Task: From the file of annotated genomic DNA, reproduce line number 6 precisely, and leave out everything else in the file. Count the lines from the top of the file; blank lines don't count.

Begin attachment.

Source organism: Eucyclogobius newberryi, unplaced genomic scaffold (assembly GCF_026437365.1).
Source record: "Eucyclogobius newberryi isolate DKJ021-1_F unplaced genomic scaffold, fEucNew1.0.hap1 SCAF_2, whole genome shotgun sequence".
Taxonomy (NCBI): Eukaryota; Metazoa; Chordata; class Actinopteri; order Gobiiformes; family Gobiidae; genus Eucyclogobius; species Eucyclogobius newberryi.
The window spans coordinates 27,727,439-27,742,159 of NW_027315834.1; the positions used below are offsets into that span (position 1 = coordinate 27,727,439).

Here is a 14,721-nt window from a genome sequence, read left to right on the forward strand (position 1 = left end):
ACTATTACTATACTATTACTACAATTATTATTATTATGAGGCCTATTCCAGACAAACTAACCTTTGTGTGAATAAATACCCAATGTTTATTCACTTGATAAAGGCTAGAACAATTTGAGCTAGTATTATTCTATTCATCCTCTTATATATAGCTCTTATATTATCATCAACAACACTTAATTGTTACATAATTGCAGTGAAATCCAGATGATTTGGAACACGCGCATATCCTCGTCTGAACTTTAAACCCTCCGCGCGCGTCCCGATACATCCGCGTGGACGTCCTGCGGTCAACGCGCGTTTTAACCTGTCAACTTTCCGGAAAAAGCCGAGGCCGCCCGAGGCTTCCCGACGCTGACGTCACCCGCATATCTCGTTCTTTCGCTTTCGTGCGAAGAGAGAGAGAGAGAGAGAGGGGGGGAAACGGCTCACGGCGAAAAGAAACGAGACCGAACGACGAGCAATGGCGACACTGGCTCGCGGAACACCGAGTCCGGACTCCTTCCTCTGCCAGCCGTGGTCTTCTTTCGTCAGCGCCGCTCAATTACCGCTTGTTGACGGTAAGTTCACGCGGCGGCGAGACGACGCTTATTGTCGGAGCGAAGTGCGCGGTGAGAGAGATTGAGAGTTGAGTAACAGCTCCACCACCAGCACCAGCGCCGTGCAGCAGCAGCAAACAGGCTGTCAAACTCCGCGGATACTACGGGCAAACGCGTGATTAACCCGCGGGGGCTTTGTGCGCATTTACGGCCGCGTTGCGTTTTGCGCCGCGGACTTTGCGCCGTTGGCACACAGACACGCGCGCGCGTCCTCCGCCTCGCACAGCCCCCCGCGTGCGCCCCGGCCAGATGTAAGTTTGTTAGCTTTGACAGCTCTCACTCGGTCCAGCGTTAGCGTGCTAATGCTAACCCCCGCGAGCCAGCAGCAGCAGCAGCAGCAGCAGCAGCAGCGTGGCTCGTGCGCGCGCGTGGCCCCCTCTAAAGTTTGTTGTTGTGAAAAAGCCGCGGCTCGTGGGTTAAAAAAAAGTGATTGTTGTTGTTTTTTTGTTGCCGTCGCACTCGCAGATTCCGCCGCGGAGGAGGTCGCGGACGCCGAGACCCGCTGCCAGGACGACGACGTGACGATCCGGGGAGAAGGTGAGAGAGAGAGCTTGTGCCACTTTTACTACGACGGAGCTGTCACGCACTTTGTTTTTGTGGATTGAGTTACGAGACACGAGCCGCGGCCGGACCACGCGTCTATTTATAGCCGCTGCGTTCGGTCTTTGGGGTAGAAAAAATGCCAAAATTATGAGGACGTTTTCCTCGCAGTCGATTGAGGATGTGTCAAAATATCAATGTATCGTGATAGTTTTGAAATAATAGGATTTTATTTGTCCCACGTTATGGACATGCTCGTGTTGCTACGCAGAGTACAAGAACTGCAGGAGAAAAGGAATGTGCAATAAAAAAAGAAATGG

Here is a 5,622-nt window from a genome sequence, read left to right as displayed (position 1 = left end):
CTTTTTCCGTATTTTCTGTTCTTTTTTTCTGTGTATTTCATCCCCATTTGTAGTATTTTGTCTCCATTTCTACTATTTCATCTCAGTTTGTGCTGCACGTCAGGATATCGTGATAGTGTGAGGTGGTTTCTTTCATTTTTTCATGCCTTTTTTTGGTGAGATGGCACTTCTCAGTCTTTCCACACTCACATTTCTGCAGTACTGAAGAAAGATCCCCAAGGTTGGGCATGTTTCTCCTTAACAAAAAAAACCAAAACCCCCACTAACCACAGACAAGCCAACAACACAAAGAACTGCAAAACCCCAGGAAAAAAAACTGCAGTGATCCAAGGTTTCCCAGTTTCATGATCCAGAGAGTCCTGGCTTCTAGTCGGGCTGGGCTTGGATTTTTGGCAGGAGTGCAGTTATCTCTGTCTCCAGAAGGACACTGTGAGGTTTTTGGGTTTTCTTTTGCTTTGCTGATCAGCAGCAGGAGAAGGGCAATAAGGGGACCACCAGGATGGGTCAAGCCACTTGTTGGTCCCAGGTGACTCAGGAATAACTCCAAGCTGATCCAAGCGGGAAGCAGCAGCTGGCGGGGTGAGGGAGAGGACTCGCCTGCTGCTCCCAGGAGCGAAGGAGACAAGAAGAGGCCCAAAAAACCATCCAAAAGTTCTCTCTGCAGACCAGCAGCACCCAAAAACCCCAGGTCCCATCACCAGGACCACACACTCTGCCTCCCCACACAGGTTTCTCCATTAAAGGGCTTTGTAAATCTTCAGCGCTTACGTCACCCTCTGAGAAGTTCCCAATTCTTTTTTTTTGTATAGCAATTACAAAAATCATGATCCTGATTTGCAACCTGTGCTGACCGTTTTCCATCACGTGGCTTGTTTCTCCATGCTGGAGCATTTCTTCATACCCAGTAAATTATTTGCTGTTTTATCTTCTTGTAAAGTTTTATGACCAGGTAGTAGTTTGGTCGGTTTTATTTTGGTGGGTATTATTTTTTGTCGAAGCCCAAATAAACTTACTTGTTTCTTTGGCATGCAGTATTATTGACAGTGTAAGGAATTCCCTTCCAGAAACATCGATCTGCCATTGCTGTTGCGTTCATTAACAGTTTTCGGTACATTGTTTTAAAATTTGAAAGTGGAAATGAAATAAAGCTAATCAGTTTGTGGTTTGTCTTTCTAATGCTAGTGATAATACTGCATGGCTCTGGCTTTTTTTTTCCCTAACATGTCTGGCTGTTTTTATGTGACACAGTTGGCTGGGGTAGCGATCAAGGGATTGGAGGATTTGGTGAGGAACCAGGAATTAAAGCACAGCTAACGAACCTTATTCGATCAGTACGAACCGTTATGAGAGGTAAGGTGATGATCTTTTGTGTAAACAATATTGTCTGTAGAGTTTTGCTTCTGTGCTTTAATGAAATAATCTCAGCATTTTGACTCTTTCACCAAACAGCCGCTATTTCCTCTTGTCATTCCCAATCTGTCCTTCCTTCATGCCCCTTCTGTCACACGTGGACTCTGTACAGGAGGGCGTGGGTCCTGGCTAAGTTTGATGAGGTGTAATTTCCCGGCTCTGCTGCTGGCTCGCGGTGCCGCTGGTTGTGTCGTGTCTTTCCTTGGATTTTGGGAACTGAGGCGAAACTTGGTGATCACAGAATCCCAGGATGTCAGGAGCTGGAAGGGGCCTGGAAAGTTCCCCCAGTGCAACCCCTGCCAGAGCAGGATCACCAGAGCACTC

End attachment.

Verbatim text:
ACTATTACTATACTATTACTACAATTATTATTATTATGAGGCCTATTCCAGACAAACTAACCTTTGTGTGAATAAATACCCAATGTTTATTCACTTGATAAAGGCTAGAACAATTTGAGCTAGTATTATTCTATTCATCCTCTTATATATAGCTCTTATATTATCATCAACAACACTTAATTGTTACATAATTGCAGTGAAATCCAGATGATTTGGAACACGCGCATATCCTCGTCTGAACTTTAAACCCTCCGCGCGCGTCCCGATACATCCGCGTGGACGTCCTGCGGTCAACGCGCGTTTTAACCTGTCAACTTTCCGGAAAAAGCCGAGGCCGCCCGAGGCTTCCCGACGCTGACGTCACCCGCATATCTCGTTCTTTCGCTTTCGTGCGAAGAGAGAGAGAGAGAGAGAGGGGGGGAAACGGCTCACGGCGAAAAGAAACGAGACCGAACGACGAGCAATGGCGACACTGGCTCGCGGAACACCGAGTCCGGACTCCTTCCTCTGCCAGCCGTGGTCTTCTTTCGTCAGCGCCGCTCAATTACCGCTTGTTGACGGTAAGTTCACGCGGCGGCGAGACGACGCTTATTGTCGGAGCGAAGTGCGCGGTGAGAGAGATTGAGAGTTGAGTAACAGCTCCACCACCAGCACCAGCGCCGTGCAGCAGCAGCAAACAGGCTGTCAAACTCCGCGGATACTACGGGCAAACGCGTGATTAACCCGCGGGGGCTTTGTGCGCATTTACGGCCGCGTTGCGTTTTGCGCCGCGGACTTTGCGCCGTTGGCACACAGACACGCGCGCGCGTCCTCCGCCTCGCACAGCCCCCCGCGTGCGCCCCGGCCAGATGTAAGTTTGTTAGCTTTGACAGCTCTCACTCGGTCCAGCGTTAGCGTGCTAATGCTAACCCCCGCGAGCCAGCAGCAGCAGCAGCAGCAGCAGCAGCAGCGTGGCTCGTGCGCGCGCGTGGCCCCCTCTAAAGTTTGTTGTTGTGAAAAAGCCGCGGCTCGTGGGTTAAAAAAAAGTGATTGTTGTTGTTTTTTTGTTGCCGTCGCACTCGCAGATTCCGCCGCGGAGGAGGTCGCGGACGCCGAGACCCGCTGCCAGGACGACGACGTGACGATCCGGGGAGAAGGTGAGAGAGAGAGCTTGTGCCACTTTTACTACGACGGAGCTGTCACGCACTTTGTTTTTGTGGATTGAGTTACGAGACACGAGCCGCGGCCGGACCACGCGTCTATTTATAGCCGCTGCGTTCGGTCTTTGGGGTAGAAAAAATGCCAAAATTATGAGGACGTTTTCCTCGCAGTCGATTGAGGATGTGTCAAAATATCAATGTATCGTGATAGTTTTGAAATAATAGGATTTTATTTGTCCCACGTTATGGACATGCTCGTGTTGCTACGCAGAGTACAAGAACTGCAGGAGAAAAGGAATGTGCAATAAAAAAAGAAATGG